Trying To Go Paperless

Upon graduating from college I took a temp job with a local business doing basic accounts receivable reconciliations and research.  The job w as rather mundane and uneventful but it did leave a scar on me.  My assignment manager was a super nice lady th at was very experienced and likely overworked.  Her office was deplorable! The first time I walked in I was stopped about two feet in the door by stacks, upon stacks of paper printouts from the GL.  She instructed me to have a seat and I politely moved a stack from the chair and placed it at her direction upon another stack.  Gingerly stepped over the multiple stacks on the floor and took a seat.  Every square inch of this office was covered in paper.   During my tenure at this temp job I added to the stacks in her office through the normal course of business.  I also vowed never to have an office as hers is.

Today some of my co-workers have joked that they are not sure if I still work for the company when I am not at my desk because it is so barren.  I have succeeded in not turning out as my temp job manager but I too have secret stacks of “usefullness” stuffed in a filing cabinet or desk drawer.  I have tried to apply concepts from 43 Folders, Getting Things Done,  and other management books I have read along the way.   I have had a scanner for about six years and still struggle with a useful filing system to be productive and achieve paperless bliss.

My HP all-in-one scanner broke about a year ago and I have been avoiding replacing it because I knew I would again struggle to find a real paperless system.  I bit the bullet and bought another HP All-In-One print/fax/copy/scan device (HP CM1415 fnw).  It is a nice device and I recycled an old inkjet at Staples so they gave me $50 towards the purchase making it $320 with tax.  The software that comes with the device includes OCR recognition and driver support.   Yes, I was proudly ready to go paperless.

Ahh, the disappointment.

Since I didn’t spend $500 on just my scanner and have another device sitting on my desk I didn’t get a TWAIN scanner that most of the high end paperless systems require.  This makes the normal workflow of scan and file a bit more clumsy.  I ended up testing several different workflows and filing systems.  One of the easiest and most popular is to simply scan the documents to a pdf and file them using normal network folders.  Bills go in the bills folder, bank statements in the bank statements folder — easy enough.  One of the clever recommendations was to put the file path in the final name of the file.  So CreditCard-MyBank-Jan2011.pdf would go in the /CreditCard/MyBank/ network folder.   I would have to manage this step and do the sorting manually which didn’t seem like a step forward and I would likely have a repeat of the last six years.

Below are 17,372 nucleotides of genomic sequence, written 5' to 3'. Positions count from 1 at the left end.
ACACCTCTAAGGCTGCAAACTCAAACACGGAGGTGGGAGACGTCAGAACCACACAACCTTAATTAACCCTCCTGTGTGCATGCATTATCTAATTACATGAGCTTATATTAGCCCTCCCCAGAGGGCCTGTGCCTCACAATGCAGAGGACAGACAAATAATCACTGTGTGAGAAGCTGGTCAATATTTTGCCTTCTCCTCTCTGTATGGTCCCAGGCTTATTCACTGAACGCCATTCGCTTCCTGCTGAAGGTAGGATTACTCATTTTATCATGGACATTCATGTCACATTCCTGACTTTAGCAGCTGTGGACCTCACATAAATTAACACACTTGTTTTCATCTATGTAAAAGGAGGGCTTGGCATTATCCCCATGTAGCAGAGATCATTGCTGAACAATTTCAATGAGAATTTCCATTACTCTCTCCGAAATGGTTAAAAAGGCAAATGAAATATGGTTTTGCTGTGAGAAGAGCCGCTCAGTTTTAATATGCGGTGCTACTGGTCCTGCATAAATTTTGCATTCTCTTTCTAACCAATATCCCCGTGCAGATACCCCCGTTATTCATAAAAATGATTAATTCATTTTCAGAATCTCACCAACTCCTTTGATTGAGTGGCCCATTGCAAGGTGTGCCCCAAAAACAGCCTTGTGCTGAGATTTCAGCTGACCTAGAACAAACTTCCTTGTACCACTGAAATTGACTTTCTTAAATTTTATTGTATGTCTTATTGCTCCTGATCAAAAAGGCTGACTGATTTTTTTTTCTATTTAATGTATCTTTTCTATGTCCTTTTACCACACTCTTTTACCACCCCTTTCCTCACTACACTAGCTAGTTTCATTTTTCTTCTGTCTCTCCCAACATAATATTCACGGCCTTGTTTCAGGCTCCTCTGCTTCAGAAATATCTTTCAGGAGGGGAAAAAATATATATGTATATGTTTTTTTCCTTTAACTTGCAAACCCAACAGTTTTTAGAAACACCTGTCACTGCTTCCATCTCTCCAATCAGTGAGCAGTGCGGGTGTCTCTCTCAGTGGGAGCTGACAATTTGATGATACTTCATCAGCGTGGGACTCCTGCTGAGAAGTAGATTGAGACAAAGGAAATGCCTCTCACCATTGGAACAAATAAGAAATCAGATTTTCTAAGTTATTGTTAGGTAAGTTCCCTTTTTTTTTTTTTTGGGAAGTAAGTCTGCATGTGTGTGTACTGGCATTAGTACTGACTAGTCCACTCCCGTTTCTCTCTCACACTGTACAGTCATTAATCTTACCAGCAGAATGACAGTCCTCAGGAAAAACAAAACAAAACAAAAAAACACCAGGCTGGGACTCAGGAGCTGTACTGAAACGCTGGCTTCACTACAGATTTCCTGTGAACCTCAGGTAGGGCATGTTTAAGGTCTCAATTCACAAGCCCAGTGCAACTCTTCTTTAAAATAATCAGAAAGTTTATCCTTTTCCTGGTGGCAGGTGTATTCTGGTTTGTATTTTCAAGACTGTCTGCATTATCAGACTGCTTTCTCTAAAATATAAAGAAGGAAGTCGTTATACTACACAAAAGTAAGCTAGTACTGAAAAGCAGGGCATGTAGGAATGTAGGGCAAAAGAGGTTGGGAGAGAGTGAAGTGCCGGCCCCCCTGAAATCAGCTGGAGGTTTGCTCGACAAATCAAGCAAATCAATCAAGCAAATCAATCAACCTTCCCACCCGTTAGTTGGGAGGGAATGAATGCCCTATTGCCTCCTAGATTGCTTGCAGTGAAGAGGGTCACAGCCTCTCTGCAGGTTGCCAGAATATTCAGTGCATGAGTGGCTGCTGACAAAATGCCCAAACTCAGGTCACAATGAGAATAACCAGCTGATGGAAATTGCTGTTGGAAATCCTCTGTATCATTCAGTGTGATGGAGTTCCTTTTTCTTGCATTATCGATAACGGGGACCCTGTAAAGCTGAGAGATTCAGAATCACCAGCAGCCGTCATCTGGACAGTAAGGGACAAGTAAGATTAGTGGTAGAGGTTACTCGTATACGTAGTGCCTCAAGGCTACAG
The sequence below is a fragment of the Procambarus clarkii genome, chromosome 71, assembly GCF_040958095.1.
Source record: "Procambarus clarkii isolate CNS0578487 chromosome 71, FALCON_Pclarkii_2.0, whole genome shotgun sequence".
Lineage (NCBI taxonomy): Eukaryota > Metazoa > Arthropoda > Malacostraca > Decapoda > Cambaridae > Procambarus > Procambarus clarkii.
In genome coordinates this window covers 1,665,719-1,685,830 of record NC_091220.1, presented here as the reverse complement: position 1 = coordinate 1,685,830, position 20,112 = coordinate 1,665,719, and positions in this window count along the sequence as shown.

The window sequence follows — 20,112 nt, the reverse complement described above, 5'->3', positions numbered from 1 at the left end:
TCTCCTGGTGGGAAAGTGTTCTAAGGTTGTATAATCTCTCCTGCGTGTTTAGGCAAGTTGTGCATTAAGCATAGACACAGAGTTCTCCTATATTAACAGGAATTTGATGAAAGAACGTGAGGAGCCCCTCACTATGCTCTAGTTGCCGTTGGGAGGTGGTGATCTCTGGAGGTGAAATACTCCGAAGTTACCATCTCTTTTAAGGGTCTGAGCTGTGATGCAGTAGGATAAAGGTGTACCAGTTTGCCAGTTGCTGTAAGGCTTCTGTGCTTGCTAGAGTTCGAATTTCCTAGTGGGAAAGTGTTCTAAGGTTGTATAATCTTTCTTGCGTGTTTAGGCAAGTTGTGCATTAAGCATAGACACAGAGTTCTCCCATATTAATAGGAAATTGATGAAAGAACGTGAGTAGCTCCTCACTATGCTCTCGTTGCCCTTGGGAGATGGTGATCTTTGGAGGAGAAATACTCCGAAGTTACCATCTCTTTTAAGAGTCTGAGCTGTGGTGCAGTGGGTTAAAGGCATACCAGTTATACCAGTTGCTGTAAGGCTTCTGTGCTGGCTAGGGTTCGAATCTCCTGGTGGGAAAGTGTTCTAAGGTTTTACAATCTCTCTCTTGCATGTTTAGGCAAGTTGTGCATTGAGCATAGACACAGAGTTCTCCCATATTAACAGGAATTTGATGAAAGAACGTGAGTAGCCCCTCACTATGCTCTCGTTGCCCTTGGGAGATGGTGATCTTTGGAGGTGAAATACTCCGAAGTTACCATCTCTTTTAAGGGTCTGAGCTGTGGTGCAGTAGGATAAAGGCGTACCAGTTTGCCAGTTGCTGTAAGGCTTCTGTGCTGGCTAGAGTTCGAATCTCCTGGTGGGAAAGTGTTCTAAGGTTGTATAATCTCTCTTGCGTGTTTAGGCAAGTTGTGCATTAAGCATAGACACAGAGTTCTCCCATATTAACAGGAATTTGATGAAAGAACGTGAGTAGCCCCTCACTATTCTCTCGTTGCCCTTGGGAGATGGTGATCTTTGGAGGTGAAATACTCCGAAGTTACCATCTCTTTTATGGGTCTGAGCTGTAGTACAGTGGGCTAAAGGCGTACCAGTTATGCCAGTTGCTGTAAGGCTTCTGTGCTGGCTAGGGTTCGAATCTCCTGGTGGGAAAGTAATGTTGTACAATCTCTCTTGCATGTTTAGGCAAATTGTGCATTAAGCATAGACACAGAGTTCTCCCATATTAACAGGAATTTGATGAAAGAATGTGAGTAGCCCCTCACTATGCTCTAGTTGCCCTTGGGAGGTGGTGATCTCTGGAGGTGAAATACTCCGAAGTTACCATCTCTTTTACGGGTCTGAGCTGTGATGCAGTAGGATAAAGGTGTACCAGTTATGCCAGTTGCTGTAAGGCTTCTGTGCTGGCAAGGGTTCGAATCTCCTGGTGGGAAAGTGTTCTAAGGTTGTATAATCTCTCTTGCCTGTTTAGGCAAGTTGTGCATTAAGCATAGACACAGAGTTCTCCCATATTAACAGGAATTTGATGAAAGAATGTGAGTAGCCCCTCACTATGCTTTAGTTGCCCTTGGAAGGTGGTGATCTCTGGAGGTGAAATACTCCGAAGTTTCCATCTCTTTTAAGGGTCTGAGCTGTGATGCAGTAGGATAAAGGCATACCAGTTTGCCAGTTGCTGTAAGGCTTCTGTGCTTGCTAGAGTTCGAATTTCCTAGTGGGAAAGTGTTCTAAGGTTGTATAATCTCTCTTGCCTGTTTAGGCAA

There are many ways to go from basic folders to software based database solutions.  There are three options in my opinion. 1. Use  a notes program like SOHO Notes or Yojimbo  2. ?Mariner Paperless or 3. DEVONthink Pro Office.   I have been a SOHO Notes user for many years and love the program for keep track of silly things and details that I don’t want to forget.  I thought it would be great if I could organize my paper life in the same spot.  Verdict:  Yes it is possible but not very efficient.  You might as well user network folders.   Next up was Mariner Paperless.  I had high hopes for this program since it is relatively cheap and reminded me of iTunes.   I started to think of these programs as the iTunes for my paper life – wow! what a great idea.  Of course my first hick-up was that I didn’t have the fancy ScanSnap scanner that it is designed to work with.  I could scan the docs and add them to the library but it is a lot of work.  The same turned out to be true for DEVONthink’s Pro Office.  The second problem with both of these programs is that they are not like iTunes or iPhoto.  You cannot browse your Mac Finder to the stored pdfs on your drive like you can with your iTunes Library or iPhoto Library.  The only way to get your hands on your document is to open up the program.  Not a big deal but it does make backups and network sharing and such a bit more tricky.

Ultimately I picked DEVONthink’s Pro Office.  It is more expensive than Paperless but has far better search capability which is really what sold me.  My workflow is this.  Scan the document with HP’s scan software, HP OCR’s the file and saves it as a pdf in a “to be imported folder”.   I then go to Pro Office and import the documents, tag and file them.  Finally I can clear out the “to be imported” folder.  Both programs do this basic function, Paperless might even do it a bit cleaner.  The extra coin is all in the OCR.  In ProOffice I can search for CM1415 and voila, it finds my Staples receipt which I miss filed in another folder.

This workflow isn’t too bad since my printer is wireless and I can leave a USB key stuck in the device to scan the daily mail stack without needing to file or tag things right away.  The mail sorting is now a quick digital function rather than a ugly box of stuff.   My next goal is to see if I can adopt a similar system at work where I have to coexist with Windows folks.

43 folders, archive, DevonThink ProOffice, getting things done, gtd, HP CM1415fnw, paperless, pdf, productivity

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